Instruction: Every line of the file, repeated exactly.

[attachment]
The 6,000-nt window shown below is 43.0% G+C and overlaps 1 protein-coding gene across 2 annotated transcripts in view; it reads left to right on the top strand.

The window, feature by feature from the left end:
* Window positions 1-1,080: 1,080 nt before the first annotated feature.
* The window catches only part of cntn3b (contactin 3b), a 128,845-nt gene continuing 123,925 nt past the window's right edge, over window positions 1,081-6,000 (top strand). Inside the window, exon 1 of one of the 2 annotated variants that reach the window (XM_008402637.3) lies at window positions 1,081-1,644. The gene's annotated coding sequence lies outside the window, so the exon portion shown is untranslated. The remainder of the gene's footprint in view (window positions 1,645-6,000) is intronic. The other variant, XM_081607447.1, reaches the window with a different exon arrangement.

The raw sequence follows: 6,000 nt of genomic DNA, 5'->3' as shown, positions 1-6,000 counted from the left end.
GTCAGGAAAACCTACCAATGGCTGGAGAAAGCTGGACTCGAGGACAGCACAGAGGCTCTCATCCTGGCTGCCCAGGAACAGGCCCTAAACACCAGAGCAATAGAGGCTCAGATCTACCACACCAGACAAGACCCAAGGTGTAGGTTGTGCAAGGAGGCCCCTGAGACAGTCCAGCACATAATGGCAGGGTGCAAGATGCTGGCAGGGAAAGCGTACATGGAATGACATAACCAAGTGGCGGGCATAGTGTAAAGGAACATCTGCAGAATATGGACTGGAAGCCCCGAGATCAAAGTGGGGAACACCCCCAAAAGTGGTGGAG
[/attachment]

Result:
The 6,000-nt window shown below is 43.0% G+C and overlaps 1 protein-coding gene across 2 annotated transcripts in view; it reads left to right on the top strand.

The window, feature by feature from the left end:
* Window positions 1-1,080: 1,080 nt before the first annotated feature.
* The window catches only part of cntn3b (contactin 3b), a 128,845-nt gene continuing 123,925 nt past the window's right edge, over window positions 1,081-6,000 (top strand). Inside the window, exon 1 of one of the 2 annotated variants that reach the window (XM_008402637.3) lies at window positions 1,081-1,644. The gene's annotated coding sequence lies outside the window, so the exon portion shown is untranslated. The remainder of the gene's footprint in view (window positions 1,645-6,000) is intronic. The other variant, XM_081607447.1, reaches the window with a different exon arrangement.

The raw sequence follows: 6,000 nt of genomic DNA, 5'->3' as shown, positions 1-6,000 counted from the left end.
GTCAGGAAAACCTACCAATGGCTGGAGAAAGCTGGACTCGAGGACAGCACAGAGGCTCTCATCCTGGCTGCCCAGGAACAGGCCCTAAACACCAGAGCAATAGAGGCTCAGATCTACCACACCAGACAAGACCCAAGGTGTAGGTTGTGCAAGGAGGCCCCTGAGACAGTCCAGCACATAATGGCAGGGTGCAAGATGCTGGCAGGGAAAGCGTACATGGAATGACATAACCAAGTGGCGGGCATAGTGTAAAGGAACATCTGCAGAATATGGACTGGAAGCCCCGAGATCAAAGTGGGGAACACCCCCAAAAGTGGTGGAG